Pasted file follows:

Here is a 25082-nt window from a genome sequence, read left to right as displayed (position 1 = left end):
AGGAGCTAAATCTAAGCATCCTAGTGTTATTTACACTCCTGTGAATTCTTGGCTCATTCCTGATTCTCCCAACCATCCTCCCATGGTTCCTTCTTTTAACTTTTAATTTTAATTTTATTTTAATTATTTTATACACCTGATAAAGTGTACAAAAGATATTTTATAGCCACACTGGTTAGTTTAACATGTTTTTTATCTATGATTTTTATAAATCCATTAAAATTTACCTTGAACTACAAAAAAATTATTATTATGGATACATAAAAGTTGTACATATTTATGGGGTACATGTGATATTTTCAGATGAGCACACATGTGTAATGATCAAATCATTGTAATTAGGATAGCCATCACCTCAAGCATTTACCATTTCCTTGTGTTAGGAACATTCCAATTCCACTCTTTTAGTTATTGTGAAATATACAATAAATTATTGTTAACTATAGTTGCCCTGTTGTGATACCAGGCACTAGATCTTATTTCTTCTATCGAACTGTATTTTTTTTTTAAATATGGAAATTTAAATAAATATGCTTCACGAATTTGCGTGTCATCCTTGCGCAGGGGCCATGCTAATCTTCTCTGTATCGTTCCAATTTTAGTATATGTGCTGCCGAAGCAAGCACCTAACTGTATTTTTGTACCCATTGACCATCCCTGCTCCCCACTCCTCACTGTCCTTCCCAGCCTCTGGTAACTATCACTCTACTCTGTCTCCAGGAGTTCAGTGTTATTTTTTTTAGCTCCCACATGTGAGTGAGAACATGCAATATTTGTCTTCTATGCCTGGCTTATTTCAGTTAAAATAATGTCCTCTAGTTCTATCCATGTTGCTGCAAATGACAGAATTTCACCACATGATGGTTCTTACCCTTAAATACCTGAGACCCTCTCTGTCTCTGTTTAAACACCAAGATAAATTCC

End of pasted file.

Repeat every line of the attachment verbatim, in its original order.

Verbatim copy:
Here is a 25082-nt window from a genome sequence, read left to right as displayed (position 1 = left end):
AGGAGCTAAATCTAAGCATCCTAGTGTTATTTACACTCCTGTGAATTCTTGGCTCATTCCTGATTCTCCCAACCATCCTCCCATGGTTCCTTCTTTTAACTTTTAATTTTAATTTTATTTTAATTATTTTATACACCTGATAAAGTGTACAAAAGATATTTTATAGCCACACTGGTTAGTTTAACATGTTTTTTATCTATGATTTTTATAAATCCATTAAAATTTACCTTGAACTACAAAAAAATTATTATTATGGATACATAAAAGTTGTACATATTTATGGGGTACATGTGATATTTTCAGATGAGCACACATGTGTAATGATCAAATCATTGTAATTAGGATAGCCATCACCTCAAGCATTTACCATTTCCTTGTGTTAGGAACATTCCAATTCCACTCTTTTAGTTATTGTGAAATATACAATAAATTATTGTTAACTATAGTTGCCCTGTTGTGATACCAGGCACTAGATCTTATTTCTTCTATCGAACTGTATTTTTTTTTTAAATATGGAAATTTAAATAAATATGCTTCACGAATTTGCGTGTCATCCTTGCGCAGGGGCCATGCTAATCTTCTCTGTATCGTTCCAATTTTAGTATATGTGCTGCCGAAGCAAGCACCTAACTGTATTTTTGTACCCATTGACCATCCCTGCTCCCCACTCCTCACTGTCCTTCCCAGCCTCTGGTAACTATCACTCTACTCTGTCTCCAGGAGTTCAGTGTTATTTTTTTTAGCTCCCACATGTGAGTGAGAACATGCAATATTTGTCTTCTATGCCTGGCTTATTTCAGTTAAAATAATGTCCTCTAGTTCTATCCATGTTGCTGCAAATGACAGAATTTCACCACATGATGGTTCTTACCCTTAAATACCTGAGACCCTCTCTGTCTCTGTTTAAACACCAAGATAAATTCC